We can be for profit or not for profit, we can be private, we can be a social venture, we can be something like charitable venture, so anything at all, and then about sectors, what to say about sectors, where identify all the CCS sectors, and I think that most of the jobs today and facilitate every single sector, so interdisciplinarity is really varied within hubs. But of course, you have all kinds of sectors covered, which is really good, and there are sub-hubs that also kind of focus and specialize, which is also something great. All the hubs have special offerings and services for their members. And sometimes the service is confusing us in what we are.  Sometimes we fail to define ourselves. And we say we’re incubators or we’re not, or we are co-working spaces, and we’re not where we are. But that’s not important. The important thing is that we’re building communities, live communities, dynamic communities, and we live with them, and we grow with them. That’s really important, I think, and it’s within the DNA of every single one of us. And that’s amazing.

Talking about creative hubs we have been struggling to understand also where the hub culture comes from, and the history of cultural structures. And by reading through a bit I understood that there had been a lot of changes over time. So where does the idea of such a space like a creative hub come from?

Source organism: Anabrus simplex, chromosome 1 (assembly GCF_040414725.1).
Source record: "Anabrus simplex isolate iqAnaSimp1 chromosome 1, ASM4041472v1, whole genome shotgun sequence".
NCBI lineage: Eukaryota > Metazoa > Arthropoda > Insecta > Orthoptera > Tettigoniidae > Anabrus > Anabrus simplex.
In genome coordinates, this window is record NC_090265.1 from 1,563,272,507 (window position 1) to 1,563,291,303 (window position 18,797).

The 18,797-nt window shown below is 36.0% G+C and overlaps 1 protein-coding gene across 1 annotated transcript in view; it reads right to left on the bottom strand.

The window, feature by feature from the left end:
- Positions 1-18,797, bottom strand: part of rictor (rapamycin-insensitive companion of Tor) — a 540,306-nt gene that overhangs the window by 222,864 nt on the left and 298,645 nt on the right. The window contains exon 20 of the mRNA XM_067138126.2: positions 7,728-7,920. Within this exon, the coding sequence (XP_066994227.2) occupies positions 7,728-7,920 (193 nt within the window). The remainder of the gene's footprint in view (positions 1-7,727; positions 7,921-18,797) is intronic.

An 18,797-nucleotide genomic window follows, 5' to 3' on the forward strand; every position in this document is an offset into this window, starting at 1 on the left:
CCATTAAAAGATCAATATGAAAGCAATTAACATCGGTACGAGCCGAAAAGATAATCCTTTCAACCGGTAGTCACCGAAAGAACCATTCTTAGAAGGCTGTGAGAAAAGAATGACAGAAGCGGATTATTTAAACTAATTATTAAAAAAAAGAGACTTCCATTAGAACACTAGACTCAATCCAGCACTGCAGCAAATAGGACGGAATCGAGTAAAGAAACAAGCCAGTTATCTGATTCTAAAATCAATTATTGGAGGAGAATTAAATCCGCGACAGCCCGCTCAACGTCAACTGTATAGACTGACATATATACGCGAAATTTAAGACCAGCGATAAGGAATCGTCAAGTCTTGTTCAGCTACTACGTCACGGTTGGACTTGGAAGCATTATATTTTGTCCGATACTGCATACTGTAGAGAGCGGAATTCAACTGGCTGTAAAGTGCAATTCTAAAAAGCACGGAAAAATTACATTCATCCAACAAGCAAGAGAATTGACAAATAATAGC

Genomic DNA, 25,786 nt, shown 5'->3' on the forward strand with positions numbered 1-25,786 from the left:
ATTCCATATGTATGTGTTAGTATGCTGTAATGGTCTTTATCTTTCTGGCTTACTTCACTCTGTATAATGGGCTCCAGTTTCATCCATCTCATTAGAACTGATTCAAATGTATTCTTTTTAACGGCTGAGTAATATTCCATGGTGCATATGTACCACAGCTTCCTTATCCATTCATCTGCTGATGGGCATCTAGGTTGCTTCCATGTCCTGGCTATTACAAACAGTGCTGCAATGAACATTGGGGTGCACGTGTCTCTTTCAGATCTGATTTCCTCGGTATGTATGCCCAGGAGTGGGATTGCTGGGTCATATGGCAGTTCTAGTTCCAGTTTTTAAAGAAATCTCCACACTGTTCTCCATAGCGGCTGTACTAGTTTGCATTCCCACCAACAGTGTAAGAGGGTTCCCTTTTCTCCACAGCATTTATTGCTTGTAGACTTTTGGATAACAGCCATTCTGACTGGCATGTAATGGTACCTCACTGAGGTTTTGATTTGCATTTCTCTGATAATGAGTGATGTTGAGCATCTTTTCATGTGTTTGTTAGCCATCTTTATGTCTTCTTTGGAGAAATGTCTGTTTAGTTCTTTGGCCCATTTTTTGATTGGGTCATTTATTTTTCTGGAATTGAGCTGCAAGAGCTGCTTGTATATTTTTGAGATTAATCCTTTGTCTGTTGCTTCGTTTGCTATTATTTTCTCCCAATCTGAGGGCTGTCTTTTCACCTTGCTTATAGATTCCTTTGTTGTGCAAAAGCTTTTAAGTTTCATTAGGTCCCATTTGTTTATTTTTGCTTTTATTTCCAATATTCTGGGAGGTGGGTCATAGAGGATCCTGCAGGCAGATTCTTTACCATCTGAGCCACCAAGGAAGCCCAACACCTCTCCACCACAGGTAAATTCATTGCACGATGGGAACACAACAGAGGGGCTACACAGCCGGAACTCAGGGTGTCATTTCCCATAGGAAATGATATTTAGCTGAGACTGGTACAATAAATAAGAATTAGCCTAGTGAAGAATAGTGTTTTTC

I think around the ‘50s, during this period of time, local governments established big institutions, which are now called museums. So they say that the museum is a not-for-profit, permanent institution in the service of society and of its development, and open to the public with which it acquires conserve, research, researches, communicates and exhibits for purposes of study education and enjoyment, material evidence of people and their environment. This is their kind of mission statement. It’s really interesting, but you can see, instantaneously the differences from us, because they are really big and rigid organizations. That’s why they are the oldest and the most established. Then around the ‘70s, the private sector started gaming into the cultural structures, and there was a radical change. They wanted to compete with the state and the museums. So they established a new type of cultural structure, which was called a cultural centre. What is a cultural centre again, from their definition? The Cultural Center is an organization building or complex that promotes culture and arts. Cultural centres can be neighbourhood community arts organizations, private facilities, that governments support, or activists run. So again, you can instantaneously see the difference. The presenting and representing art. And that’s pretty much it. But that’s not what defines a creative hub.